Why Your Audience Wants Bad Things To Have Happened To Their Presenter

Presenters Need To Use Their Personal Stories About Facing Challenges To Reach Their Audiences
Presenters Need To Use Their Personal Stories About Facing Challenges To Reach Their Audiences

Today’s audiences are a jaded bunch. In fact, a Gallup Poll shows that just 16% of us have a favorable opinion of business executives. With all of the Wall Street failures and auto maker bailouts that are currently going on, this number will probably keep going down. What’s a presenter to do in order to cut through the fog of cynicism that we are all existing in?

One way that presenters are doing this is by sharing their own stories of adversity. These stories seem to be able to reach out to audiences and somehow make the presenter much more “real” than just another glib business success story.

If this is what your audience wants, what can you do to meet their needs? We all may not have survived a wild bear attack, but we may be able to find other types of material in our lives that will allow us to connect with our audiences:

  • Audiences Love Adversity: The bigger the challenge that you faced, the more they love it. Erik Weihenmayer is a mountain climber who is blind. He over came lots of adversity and ended up climbing Mt. Everest. His story shows his audience how to overcome adversity in their lives.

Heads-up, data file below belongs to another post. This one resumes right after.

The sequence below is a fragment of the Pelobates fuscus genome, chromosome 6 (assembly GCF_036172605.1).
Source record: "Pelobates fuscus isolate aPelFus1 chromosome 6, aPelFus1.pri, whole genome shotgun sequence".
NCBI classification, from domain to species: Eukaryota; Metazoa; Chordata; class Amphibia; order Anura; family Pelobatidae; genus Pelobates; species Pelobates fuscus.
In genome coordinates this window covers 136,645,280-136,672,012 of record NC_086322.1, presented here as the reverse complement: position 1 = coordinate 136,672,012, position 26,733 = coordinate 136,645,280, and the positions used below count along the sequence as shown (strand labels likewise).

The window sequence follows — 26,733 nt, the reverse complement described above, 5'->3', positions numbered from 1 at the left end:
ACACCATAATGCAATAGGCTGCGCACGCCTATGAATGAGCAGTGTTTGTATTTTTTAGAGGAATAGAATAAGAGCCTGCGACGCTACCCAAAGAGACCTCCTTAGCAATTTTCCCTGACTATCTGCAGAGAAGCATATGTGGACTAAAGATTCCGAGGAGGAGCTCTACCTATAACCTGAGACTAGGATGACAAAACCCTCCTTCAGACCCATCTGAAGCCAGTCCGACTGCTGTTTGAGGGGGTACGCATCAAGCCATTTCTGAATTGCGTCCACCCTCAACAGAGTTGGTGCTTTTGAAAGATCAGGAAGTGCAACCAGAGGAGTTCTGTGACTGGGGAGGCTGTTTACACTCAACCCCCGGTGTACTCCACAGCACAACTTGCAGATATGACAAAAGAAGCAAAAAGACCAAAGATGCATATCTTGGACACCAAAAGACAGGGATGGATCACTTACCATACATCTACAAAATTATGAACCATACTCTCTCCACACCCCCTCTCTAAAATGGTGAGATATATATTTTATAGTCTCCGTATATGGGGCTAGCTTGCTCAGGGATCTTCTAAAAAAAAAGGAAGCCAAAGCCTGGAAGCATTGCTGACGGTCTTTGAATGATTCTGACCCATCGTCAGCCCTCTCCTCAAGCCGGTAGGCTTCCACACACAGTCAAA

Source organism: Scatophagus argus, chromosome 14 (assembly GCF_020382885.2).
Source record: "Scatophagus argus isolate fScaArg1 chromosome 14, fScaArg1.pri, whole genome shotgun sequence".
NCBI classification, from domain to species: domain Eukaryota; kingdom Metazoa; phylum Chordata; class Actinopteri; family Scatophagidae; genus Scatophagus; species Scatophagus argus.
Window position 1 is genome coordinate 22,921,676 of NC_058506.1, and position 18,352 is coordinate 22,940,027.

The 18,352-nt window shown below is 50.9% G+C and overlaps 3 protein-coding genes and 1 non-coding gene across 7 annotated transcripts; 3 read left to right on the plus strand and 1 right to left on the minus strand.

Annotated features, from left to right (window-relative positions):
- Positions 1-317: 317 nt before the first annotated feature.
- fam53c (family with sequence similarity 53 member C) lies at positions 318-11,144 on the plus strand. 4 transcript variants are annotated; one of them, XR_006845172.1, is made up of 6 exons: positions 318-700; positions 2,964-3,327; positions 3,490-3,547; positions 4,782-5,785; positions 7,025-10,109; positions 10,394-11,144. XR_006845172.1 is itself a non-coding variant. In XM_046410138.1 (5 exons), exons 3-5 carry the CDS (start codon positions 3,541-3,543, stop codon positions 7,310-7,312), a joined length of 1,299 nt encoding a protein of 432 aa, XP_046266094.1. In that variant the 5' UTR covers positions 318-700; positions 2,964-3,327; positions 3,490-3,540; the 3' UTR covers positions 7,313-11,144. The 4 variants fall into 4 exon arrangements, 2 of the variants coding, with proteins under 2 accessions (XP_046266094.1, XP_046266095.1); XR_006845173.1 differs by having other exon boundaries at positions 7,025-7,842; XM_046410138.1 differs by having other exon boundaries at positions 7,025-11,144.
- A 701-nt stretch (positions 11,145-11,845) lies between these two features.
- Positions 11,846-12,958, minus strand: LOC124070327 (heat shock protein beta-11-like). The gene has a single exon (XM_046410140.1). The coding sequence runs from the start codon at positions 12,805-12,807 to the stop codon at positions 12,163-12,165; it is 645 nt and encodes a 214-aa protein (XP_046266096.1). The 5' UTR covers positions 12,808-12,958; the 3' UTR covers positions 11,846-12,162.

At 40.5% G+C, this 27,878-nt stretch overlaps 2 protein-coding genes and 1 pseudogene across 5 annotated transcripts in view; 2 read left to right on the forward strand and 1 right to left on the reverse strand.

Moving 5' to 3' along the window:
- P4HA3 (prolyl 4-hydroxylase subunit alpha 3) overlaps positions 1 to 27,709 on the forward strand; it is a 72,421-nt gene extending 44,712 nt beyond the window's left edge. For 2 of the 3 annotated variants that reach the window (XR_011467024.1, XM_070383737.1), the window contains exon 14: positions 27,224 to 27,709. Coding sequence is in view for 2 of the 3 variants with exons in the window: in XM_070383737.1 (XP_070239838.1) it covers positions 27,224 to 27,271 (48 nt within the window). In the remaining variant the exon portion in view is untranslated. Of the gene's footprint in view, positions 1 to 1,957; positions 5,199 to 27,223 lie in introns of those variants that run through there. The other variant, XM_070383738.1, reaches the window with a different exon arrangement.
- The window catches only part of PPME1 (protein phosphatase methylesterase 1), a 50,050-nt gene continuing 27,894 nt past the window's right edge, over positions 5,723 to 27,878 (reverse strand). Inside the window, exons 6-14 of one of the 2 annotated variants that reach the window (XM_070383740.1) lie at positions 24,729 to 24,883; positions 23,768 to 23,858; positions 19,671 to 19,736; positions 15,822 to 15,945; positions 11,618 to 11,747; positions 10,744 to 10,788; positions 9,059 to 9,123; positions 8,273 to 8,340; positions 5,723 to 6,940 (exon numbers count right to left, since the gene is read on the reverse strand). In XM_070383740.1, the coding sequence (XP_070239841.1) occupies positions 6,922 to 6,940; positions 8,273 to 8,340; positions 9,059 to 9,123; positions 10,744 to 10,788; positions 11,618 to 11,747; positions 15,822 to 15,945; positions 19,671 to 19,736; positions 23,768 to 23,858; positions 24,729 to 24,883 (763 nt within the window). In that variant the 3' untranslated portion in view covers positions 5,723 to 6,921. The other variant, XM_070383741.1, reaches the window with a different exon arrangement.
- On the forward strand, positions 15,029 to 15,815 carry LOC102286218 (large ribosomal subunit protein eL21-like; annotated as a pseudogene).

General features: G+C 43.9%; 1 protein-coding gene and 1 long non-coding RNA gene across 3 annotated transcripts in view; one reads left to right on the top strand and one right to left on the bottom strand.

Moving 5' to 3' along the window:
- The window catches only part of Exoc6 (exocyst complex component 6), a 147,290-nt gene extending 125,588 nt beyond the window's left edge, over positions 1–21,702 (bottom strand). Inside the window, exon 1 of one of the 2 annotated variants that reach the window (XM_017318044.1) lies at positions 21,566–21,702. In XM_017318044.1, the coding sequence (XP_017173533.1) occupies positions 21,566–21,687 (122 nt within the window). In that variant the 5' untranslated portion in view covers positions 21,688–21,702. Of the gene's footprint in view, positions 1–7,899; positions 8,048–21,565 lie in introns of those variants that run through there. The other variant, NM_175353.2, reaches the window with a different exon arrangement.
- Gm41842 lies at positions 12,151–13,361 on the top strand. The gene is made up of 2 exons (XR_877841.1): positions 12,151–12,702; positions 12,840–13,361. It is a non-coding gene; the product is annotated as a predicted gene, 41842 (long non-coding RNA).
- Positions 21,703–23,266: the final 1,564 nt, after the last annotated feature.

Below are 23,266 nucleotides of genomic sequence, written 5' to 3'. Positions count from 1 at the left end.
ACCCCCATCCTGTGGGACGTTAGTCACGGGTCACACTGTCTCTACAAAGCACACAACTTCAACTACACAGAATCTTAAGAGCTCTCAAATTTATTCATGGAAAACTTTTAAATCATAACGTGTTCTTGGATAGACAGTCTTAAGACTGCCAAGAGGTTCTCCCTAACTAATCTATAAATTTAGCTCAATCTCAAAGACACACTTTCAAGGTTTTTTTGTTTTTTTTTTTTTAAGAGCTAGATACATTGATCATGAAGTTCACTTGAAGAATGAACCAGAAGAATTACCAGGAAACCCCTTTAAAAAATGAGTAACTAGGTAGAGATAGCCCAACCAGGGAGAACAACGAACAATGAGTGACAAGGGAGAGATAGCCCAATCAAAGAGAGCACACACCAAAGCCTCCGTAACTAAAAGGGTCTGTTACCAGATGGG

• Tales Of Survival Match Today’s Business Environment: Today’s business environment is harsh and unforgiving and surviving is what most of your audience is trying do every day. Trisha Meili
    was assaulted and left for dead in New York’s Central Park. She now speaks to audiences about what she had to go through in order to recover.
  • Find The Metaphor: What your audience is really looking for is hope. They will be interested in your story no matter what you tell them, but it will have a real impact if they can understand that what you went through is similar to what they are currently going through. The fact that you survived (and hopefully thrived) is what is going to give them the courage to keep on trying.